“Restoring the Spirit: Celebrating Haitian Art” is a landmark survey of Haiti’s complex visual traditions from 1940 to the present, a portrait of its artists’ devotion to creative endeavors in the face of national adversity.“Restoring the Spirit: Celebrating Haitian Art” has been curated by Rima Girnius, originated by the Figge Art Museum, and toured by Curatorial Assistance, Pasadena, California.
Recent generations of self-taught Haitian artists have invented a distinct style of art-making that reveals traditional values and belief systems. Ranging from vibrant paintings and sequin-covered textiles to sculpture created from reused oil drums and aluminum pans and other found materials, the works put voodoo beliefs and practices into a contemporary context, document historical and political events and individuals, and provide details from small town or rural life, gatherings, and celebrations that are essential to Haitian culture. Perhaps most interesting is the critical function that many of these works played for the collective imagination: fantastic paintings of hallucinatory landscapes populated by exotic animals and vibrant culture serve as an escape from the reality of Haiti’s environmental and political woes. Image-making acts as both a removal from reality and a proposal for utopia.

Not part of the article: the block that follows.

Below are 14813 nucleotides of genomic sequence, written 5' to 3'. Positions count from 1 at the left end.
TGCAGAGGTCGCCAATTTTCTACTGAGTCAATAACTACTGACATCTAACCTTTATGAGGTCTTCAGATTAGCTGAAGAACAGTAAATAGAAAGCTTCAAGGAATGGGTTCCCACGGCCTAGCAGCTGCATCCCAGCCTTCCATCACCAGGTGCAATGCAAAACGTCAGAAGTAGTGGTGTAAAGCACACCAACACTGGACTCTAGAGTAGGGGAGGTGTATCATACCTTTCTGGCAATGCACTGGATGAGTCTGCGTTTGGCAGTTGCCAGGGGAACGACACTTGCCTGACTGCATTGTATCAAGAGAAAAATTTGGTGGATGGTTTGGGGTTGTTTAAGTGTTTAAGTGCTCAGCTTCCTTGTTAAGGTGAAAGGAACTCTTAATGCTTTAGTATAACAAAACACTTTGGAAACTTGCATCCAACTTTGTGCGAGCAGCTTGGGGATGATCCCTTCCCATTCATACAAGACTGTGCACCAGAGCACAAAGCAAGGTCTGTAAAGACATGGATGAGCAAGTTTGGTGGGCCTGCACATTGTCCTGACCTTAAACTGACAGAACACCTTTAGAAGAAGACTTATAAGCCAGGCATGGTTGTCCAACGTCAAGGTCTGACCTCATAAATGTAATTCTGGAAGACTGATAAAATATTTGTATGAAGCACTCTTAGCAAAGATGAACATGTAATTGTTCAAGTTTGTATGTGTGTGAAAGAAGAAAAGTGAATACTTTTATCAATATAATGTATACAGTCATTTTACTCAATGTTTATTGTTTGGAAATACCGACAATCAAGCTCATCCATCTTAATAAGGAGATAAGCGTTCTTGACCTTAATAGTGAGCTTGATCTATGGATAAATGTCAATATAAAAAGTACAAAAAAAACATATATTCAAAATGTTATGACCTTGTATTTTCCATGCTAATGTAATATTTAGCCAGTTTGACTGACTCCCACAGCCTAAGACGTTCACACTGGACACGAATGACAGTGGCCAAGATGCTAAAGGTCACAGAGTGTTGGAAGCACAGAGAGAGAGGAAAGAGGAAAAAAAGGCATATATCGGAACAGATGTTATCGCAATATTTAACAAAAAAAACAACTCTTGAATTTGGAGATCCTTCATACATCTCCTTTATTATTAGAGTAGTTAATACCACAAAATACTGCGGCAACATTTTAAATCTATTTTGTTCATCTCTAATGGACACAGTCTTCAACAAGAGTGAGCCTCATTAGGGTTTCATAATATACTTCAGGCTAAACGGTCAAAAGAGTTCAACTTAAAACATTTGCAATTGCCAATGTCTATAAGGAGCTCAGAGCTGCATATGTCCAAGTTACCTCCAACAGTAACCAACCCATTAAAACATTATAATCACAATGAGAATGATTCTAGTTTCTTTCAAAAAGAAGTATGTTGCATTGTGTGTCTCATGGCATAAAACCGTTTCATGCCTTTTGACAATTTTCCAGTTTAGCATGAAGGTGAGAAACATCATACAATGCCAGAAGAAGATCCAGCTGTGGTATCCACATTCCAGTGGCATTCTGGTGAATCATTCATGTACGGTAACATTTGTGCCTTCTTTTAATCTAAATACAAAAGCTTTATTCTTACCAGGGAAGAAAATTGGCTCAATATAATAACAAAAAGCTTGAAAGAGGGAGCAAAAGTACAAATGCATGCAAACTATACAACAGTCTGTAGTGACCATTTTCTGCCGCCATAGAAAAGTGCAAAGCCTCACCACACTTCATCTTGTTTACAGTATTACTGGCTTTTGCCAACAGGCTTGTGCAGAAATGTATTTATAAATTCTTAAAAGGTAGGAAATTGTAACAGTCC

This exhibition, an important survey of Haitian art, demonstrates that, despite Haiti’s turbulent and often bloody political history, the country has developed a flourishing artistic tradition that speaks to the vitality of Haitian culture and the indomitable spirit of its people.